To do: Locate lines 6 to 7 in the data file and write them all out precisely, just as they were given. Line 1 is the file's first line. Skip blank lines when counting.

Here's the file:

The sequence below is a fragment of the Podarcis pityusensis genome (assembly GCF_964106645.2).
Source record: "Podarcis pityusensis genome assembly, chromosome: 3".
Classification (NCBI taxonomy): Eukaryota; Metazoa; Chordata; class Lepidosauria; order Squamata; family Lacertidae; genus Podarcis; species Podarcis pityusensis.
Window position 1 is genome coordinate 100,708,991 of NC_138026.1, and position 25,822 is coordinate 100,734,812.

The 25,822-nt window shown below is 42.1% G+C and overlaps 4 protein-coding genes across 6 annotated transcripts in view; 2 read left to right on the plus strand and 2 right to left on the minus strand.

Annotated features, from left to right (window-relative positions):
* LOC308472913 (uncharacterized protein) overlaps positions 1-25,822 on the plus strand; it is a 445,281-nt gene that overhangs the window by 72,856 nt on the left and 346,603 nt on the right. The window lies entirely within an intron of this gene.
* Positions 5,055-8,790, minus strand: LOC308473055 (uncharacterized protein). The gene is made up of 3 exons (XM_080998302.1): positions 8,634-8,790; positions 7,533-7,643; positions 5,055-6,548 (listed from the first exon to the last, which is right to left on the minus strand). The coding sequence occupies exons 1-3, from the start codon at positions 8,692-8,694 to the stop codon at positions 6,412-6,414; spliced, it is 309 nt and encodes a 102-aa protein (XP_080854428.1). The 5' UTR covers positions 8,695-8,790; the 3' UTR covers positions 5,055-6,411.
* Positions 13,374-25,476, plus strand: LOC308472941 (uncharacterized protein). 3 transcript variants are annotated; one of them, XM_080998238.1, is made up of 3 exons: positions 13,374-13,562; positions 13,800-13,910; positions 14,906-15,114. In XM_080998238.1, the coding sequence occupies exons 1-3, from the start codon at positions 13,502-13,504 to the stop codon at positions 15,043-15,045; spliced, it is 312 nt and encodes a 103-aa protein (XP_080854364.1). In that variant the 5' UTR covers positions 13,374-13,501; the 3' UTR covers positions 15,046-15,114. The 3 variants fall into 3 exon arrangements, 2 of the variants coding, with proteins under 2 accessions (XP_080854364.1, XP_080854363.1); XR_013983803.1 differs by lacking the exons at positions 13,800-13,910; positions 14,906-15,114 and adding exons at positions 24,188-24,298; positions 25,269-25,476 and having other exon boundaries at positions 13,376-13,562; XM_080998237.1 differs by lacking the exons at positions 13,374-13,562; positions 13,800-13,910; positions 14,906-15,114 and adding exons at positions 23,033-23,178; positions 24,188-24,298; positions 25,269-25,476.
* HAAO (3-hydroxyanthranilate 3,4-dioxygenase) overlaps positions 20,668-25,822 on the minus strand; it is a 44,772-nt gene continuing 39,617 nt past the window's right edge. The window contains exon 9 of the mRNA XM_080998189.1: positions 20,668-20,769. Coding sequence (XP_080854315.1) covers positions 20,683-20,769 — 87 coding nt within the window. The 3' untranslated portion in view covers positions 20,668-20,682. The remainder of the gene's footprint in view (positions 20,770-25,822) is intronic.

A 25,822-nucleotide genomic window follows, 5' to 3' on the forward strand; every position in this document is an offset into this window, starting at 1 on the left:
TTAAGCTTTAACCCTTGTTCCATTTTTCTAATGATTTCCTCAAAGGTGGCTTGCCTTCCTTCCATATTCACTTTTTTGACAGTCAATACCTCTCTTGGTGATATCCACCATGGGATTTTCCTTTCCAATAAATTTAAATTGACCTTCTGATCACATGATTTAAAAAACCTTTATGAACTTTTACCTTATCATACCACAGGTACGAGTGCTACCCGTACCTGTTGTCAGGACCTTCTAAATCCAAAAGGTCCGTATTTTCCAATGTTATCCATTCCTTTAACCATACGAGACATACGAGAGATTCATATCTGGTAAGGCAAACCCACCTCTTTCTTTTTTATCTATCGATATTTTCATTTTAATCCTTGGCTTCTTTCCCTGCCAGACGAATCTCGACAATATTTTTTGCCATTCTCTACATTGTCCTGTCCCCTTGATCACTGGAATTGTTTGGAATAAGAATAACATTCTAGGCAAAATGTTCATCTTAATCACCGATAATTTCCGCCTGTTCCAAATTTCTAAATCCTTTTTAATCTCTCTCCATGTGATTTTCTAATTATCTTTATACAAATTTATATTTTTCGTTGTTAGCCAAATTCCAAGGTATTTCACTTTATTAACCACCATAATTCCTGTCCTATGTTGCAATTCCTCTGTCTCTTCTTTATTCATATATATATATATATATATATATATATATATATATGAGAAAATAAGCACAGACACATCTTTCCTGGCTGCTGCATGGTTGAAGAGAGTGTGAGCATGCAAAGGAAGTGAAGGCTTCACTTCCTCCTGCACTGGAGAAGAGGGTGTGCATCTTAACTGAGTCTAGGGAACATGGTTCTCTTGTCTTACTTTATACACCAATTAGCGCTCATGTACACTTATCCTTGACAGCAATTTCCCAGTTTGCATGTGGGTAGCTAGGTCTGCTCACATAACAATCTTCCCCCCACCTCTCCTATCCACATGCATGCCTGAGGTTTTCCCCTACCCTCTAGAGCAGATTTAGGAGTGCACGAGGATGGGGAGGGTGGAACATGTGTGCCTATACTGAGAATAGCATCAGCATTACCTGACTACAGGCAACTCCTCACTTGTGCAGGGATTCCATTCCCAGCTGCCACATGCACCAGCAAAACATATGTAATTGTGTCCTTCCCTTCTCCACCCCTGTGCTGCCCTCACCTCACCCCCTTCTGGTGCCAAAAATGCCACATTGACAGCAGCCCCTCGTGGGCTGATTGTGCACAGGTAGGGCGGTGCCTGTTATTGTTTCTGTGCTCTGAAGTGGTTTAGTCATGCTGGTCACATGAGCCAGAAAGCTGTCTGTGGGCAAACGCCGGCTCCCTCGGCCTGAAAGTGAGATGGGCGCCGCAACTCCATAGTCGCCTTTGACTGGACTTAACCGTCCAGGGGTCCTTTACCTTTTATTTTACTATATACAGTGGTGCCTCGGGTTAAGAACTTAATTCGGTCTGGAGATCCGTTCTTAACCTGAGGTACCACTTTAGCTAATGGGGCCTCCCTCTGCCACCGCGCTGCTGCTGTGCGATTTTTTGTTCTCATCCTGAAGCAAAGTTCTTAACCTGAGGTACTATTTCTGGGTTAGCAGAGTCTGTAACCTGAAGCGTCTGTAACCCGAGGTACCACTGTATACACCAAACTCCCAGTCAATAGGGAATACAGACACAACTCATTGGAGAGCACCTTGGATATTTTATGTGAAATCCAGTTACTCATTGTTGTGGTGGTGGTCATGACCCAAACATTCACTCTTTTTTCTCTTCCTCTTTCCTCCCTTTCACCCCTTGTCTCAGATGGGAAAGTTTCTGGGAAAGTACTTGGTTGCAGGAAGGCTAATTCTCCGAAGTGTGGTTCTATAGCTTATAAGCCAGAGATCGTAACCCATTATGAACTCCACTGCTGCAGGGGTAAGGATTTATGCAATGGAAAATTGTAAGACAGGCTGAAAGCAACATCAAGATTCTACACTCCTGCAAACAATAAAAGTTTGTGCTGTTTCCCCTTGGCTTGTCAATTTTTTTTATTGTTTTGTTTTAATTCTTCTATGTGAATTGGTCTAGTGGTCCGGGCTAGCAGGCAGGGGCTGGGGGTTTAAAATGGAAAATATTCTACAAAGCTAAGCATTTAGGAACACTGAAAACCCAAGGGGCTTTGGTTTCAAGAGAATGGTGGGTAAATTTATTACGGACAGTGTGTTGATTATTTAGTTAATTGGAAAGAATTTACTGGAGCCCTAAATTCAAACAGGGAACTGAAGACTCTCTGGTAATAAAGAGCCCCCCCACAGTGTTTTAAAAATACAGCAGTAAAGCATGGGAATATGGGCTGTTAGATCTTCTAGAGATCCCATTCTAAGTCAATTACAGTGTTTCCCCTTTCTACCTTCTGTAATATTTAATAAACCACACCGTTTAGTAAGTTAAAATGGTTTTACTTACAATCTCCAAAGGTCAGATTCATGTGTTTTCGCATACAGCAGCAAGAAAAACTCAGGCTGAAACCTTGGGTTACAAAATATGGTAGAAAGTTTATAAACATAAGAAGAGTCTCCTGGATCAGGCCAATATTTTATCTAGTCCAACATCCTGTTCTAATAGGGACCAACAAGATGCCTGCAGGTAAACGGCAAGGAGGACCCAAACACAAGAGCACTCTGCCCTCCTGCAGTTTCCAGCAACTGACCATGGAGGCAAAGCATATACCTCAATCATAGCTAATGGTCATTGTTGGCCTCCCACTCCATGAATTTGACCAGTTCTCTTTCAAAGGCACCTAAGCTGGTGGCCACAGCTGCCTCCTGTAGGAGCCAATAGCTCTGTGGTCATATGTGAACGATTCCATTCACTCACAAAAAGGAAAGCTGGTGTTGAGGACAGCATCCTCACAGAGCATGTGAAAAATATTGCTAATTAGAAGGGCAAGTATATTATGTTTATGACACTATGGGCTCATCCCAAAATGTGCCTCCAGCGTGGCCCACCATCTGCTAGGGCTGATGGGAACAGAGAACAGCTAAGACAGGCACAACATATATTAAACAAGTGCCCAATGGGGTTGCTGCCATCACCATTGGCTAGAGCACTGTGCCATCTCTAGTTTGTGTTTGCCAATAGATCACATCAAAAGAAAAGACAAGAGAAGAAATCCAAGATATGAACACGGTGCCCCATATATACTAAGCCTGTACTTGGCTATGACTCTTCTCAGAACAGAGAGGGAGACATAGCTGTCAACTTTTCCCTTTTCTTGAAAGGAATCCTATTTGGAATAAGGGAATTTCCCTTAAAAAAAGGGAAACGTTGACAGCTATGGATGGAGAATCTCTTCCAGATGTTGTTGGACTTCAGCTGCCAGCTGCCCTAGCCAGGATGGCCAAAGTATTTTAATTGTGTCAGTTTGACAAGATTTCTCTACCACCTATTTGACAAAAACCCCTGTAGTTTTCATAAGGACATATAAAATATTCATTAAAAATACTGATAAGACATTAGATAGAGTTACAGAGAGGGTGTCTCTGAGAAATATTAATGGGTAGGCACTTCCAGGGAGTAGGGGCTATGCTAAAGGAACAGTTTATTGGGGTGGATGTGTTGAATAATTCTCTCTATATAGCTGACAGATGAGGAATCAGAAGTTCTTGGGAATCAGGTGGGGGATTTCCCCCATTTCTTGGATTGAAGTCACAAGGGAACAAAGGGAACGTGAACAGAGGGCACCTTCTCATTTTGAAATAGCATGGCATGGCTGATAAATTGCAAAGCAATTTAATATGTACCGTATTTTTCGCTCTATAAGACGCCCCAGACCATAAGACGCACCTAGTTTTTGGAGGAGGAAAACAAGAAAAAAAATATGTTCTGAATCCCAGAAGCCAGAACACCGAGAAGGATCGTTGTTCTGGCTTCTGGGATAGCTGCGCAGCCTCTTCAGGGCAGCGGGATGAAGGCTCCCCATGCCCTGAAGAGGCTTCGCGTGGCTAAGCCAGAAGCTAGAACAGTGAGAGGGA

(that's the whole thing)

Annotated features, from left to right (window-relative positions):
* LOC308472913 (uncharacterized protein) overlaps positions 1-25,822 on the plus strand; it is a 445,281-nt gene that overhangs the window by 72,856 nt on the left and 346,603 nt on the right. The window lies entirely within an intron of this gene.